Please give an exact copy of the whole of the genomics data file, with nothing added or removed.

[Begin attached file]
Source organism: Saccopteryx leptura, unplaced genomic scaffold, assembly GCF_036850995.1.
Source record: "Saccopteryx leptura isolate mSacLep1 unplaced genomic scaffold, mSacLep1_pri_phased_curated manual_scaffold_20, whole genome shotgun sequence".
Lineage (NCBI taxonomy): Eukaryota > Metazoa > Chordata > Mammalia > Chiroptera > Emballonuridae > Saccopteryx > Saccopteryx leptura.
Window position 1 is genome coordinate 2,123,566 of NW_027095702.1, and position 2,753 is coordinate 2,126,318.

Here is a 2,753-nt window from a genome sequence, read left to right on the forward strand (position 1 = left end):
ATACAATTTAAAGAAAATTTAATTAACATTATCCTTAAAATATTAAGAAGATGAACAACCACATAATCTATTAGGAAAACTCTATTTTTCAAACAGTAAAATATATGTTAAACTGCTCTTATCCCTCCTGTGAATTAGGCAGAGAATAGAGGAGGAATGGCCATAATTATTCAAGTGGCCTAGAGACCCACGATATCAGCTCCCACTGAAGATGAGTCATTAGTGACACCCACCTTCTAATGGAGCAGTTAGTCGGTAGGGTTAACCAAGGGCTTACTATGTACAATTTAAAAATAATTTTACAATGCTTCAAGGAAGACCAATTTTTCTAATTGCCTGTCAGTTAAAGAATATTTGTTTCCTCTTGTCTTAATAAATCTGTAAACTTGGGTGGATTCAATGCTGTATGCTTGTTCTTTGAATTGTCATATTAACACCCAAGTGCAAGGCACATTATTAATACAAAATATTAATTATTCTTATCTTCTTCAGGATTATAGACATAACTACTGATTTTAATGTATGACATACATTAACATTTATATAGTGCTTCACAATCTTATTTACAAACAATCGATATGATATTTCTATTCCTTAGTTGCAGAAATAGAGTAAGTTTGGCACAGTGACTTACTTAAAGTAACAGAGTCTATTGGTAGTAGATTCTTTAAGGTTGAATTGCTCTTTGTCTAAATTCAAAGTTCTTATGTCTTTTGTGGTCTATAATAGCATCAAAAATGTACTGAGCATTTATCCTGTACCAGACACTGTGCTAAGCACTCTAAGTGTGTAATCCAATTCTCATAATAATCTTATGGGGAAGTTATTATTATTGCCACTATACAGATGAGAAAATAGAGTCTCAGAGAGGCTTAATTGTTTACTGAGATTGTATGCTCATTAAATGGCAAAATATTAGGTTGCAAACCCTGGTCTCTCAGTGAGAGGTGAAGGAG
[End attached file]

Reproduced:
Source organism: Saccopteryx leptura, unplaced genomic scaffold, assembly GCF_036850995.1.
Source record: "Saccopteryx leptura isolate mSacLep1 unplaced genomic scaffold, mSacLep1_pri_phased_curated manual_scaffold_20, whole genome shotgun sequence".
Lineage (NCBI taxonomy): Eukaryota > Metazoa > Chordata > Mammalia > Chiroptera > Emballonuridae > Saccopteryx > Saccopteryx leptura.
Window position 1 is genome coordinate 2,123,566 of NW_027095702.1, and position 2,753 is coordinate 2,126,318.

Here is a 2,753-nt window from a genome sequence, read left to right on the forward strand (position 1 = left end):
ATACAATTTAAAGAAAATTTAATTAACATTATCCTTAAAATATTAAGAAGATGAACAACCACATAATCTATTAGGAAAACTCTATTTTTCAAACAGTAAAATATATGTTAAACTGCTCTTATCCCTCCTGTGAATTAGGCAGAGAATAGAGGAGGAATGGCCATAATTATTCAAGTGGCCTAGAGACCCACGATATCAGCTCCCACTGAAGATGAGTCATTAGTGACACCCACCTTCTAATGGAGCAGTTAGTCGGTAGGGTTAACCAAGGGCTTACTATGTACAATTTAAAAATAATTTTACAATGCTTCAAGGAAGACCAATTTTTCTAATTGCCTGTCAGTTAAAGAATATTTGTTTCCTCTTGTCTTAATAAATCTGTAAACTTGGGTGGATTCAATGCTGTATGCTTGTTCTTTGAATTGTCATATTAACACCCAAGTGCAAGGCACATTATTAATACAAAATATTAATTATTCTTATCTTCTTCAGGATTATAGACATAACTACTGATTTTAATGTATGACATACATTAACATTTATATAGTGCTTCACAATCTTATTTACAAACAATCGATATGATATTTCTATTCCTTAGTTGCAGAAATAGAGTAAGTTTGGCACAGTGACTTACTTAAAGTAACAGAGTCTATTGGTAGTAGATTCTTTAAGGTTGAATTGCTCTTTGTCTAAATTCAAAGTTCTTATGTCTTTTGTGGTCTATAATAGCATCAAAAATGTACTGAGCATTTATCCTGTACCAGACACTGTGCTAAGCACTCTAAGTGTGTAATCCAATTCTCATAATAATCTTATGGGGAAGTTATTATTATTGCCACTATACAGATGAGAAAATAGAGTCTCAGAGAGGCTTAATTGTTTACTGAGATTGTATGCTCATTAAATGGCAAAATATTAGGTTGCAAACCCTGGTCTCTCAGTGAGAGGTGAAGGAG